Oregonians to pump own gas during COVID-19 outbreak
As the novel coronavirus took hold in Oregon, workers who perform one of life's most routine jobs — pumping gas — started to panic.
In Pacific City, visitors in town for the first weekend of spring break swarmed one service station, prompting employees to walk off the job and forcing the station to close.
Across the state, service station owners started reporting growing fear and dwindling work forces.
"We have employees that are sick, uncomfortable about coming to work and staying home to take care of their kids," one station owner wrote in an email shared by the Oregon Fuels Association. "This is creating a manpower shortage."
Company after company in the early days of the pandemic's spread in Oregon reported challenges keeping stations open.
So, on Saturday, March 28, the Oregon State Fire Marshal put the pump in the hands of ordinary motorists across Oregon during the ongoing COVID-19 outbreak caused by the novel coronavirus
Suspension of Oregon's rules — which require an attendant to handle refueling duties in all but rural areas — at 6 a.m. on Saturday, March 28.
"During this unprecedented time of state emergency, we need to ensure that critical supply lines for fuels and other basic services remain uninterrupted," said State Fire Marshal Jim Walker.
Walker says gas stations must still have an attendant on duty to supervise the new self-service regimen, ensure that customers practice social distancing measures and to sanitize equipment.
But for 10 consecutive hours a day, stations may allow refueling without an attendant present, as long as the owners maintain documentation that no workers were available to work at that time, including proof that hiring and employee retention efforts were fruitless.
Oregonians will be allowed to pump their own gas until Saturday, April 11, though an extension of the order is possible.
Rudy Owens, a public affairs specialist in Walker's office, said a developing "critical shortage of workers" led to the decision, made in collaboration with Gov. Kate Brown. He said there was growing worry that essential workers who need to drive to get to work, such as health care workers and police and medics, would run out of places to fuel up.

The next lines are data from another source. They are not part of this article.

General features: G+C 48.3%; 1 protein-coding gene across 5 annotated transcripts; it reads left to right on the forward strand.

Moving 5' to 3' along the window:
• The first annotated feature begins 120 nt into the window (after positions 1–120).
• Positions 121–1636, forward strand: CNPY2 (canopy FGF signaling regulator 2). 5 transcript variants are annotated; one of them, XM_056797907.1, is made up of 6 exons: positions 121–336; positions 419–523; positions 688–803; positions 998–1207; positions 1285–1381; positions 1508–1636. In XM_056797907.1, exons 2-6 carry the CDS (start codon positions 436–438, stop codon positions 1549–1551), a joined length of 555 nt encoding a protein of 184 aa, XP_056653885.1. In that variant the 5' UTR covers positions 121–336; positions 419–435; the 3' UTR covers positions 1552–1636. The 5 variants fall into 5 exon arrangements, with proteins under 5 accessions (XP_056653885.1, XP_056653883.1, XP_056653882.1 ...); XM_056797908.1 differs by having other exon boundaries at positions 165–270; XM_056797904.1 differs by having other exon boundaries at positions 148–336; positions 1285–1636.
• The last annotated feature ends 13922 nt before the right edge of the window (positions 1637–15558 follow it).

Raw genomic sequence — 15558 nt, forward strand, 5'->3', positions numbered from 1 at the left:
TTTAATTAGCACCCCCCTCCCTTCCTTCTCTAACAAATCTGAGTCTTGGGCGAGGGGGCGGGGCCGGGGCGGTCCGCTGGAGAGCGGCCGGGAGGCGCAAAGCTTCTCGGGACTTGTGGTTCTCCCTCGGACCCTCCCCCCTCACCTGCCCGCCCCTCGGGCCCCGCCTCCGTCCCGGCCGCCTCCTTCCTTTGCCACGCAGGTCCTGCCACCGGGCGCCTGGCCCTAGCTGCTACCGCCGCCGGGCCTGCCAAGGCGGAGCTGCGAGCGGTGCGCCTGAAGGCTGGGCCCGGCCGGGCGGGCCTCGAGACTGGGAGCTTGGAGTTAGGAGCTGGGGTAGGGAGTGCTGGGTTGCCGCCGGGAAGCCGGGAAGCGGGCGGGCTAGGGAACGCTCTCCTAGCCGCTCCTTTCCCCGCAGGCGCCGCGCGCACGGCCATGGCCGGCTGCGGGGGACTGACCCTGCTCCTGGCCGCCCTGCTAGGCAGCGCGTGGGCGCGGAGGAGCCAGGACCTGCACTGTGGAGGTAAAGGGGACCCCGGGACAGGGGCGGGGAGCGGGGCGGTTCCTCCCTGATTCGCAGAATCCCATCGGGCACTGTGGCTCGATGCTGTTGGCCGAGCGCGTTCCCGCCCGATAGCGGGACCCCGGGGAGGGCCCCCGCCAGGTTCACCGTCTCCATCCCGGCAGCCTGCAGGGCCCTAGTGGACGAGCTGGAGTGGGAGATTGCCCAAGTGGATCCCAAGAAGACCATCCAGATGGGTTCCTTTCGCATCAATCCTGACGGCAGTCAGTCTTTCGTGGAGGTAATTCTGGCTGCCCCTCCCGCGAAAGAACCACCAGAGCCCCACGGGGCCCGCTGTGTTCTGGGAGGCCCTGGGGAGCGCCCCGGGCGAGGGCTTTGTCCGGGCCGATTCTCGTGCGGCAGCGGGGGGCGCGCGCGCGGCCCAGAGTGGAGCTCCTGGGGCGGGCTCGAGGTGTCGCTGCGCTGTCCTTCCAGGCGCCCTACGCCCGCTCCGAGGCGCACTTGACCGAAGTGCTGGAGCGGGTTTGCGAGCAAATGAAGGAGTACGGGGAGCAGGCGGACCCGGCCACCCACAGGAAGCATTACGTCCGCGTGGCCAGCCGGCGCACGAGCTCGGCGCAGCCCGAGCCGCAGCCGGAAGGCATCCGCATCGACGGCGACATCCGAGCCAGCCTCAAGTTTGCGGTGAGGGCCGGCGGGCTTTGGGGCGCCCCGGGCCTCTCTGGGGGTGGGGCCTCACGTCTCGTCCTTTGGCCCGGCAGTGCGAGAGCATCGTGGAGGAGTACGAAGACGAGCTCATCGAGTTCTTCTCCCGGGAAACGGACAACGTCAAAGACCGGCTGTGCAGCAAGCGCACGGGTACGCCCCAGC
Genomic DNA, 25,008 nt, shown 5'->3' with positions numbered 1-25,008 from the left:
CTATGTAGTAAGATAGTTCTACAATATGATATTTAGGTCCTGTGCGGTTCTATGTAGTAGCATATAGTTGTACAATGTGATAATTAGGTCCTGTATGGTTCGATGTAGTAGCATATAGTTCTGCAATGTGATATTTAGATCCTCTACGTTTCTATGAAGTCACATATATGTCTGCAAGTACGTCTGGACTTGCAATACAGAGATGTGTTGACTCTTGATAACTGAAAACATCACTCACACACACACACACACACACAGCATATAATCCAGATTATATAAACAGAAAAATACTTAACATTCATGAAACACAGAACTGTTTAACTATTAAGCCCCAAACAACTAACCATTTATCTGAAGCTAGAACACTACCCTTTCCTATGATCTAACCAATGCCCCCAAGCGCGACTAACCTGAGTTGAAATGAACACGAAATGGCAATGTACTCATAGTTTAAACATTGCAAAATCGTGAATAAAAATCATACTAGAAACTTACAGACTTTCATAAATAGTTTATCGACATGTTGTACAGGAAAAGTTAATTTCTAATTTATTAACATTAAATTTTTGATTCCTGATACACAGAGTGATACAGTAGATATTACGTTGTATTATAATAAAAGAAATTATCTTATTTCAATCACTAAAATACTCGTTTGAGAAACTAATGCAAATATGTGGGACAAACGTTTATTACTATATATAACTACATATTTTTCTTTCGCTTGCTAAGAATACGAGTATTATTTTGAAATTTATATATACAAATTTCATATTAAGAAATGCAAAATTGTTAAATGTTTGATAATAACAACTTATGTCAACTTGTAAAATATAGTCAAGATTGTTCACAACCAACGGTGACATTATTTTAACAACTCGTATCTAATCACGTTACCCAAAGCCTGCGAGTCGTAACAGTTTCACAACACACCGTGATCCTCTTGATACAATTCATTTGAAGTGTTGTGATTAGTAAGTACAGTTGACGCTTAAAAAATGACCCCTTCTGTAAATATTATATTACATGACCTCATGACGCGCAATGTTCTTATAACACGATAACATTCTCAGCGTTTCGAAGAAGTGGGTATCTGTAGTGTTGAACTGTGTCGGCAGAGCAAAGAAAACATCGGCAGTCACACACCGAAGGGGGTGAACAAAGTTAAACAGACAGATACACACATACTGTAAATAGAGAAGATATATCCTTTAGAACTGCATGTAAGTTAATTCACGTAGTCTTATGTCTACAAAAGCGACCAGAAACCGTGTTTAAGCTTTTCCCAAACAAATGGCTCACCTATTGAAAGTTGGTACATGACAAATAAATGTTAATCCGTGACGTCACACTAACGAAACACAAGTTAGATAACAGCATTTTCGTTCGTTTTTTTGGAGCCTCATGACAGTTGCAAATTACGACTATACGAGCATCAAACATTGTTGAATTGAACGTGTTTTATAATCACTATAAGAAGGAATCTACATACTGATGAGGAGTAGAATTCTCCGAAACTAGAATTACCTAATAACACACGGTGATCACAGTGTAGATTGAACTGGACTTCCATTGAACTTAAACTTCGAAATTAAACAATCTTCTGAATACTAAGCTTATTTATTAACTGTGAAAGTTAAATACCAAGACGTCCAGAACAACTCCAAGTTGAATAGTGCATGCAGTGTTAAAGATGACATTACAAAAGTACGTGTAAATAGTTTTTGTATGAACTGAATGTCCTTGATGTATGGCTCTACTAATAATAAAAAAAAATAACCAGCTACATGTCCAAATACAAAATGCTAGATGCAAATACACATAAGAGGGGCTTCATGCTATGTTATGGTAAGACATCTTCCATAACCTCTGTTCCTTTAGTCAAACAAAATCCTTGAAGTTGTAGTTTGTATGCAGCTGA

"In certain parts of Oregon, if attendants are unavailable, there is no gas," Owens said.
"Our hope is this is going to be very short term and that there is no harm."
Owens said Oregonians who elect to pump their own gas have to take the same precaution they do with touching any other potentially contaminated service, whether it's a grocery store cart or the door to a store. He said sanitizing and hand washing will be essential because station workers won't be able to clean pump nozzles after every customer's use.
Mike Freese, a lobbyist for the Oregon Fuels Association, said that station owners would use attendants to clean equipment as possible "but there is no assurance the equipment will get sanitized after every use."
The association approached Brown's office on Thursday, March 19, asking that the state's ban be lifted.
"Many gas attendants are unable to come to work due to sickness, access to children issues (with children at home) as well as the plethora of issues people are facing right now," Freese and his lobbying partner, Danelle Romain, wrote in an email to two of Brown's staffers. "This is an emergency."
The following day, the association shared reports it was getting from station owners across the state. The reports came before state authorities started listing a rapidly increasing number of Oregonians testing positive for COVID-19.
One company with 24 stations said one-third of its workers were off duty and that "employees are unwilling to continue face-to-face, hand-to-hand contact with customers."
An executive with another company with 21 stations reported, "My managers are extremely concerned about getting people who are willing and feel safe enough to come to work." The executive said one-fourth of its work force was off sick.
"We have one very busy station. We have only three employees. They are all sick," another owner wrote.
In another location, "We have five employees, four of them called sick and the fifth was not comfortable to work out of concern for himself and his grandmother at home. We ended up closing the station."
Romain said Saturday that stations have already closed in several cities, including Lake Oswego, Eugene, Government Camp, Clatskanie and Hood River.
An online FAQ posted by the Fire Marshal notes that gas station operators are not required to provide gloves to customers, and enforcement of the measure will be based on complaints.
"OSFM does not intend to actively monitor retail service stations for compliance," the FAQ states. "However, if our office receives information that a station may not be following the rules, we will reach out to them to provide education to assist them."
Les Zaitz is editor of Salem Reporter, part of the Oregon Capital Bureau. Zane Sparling is a reporter for the Portland Tribune.
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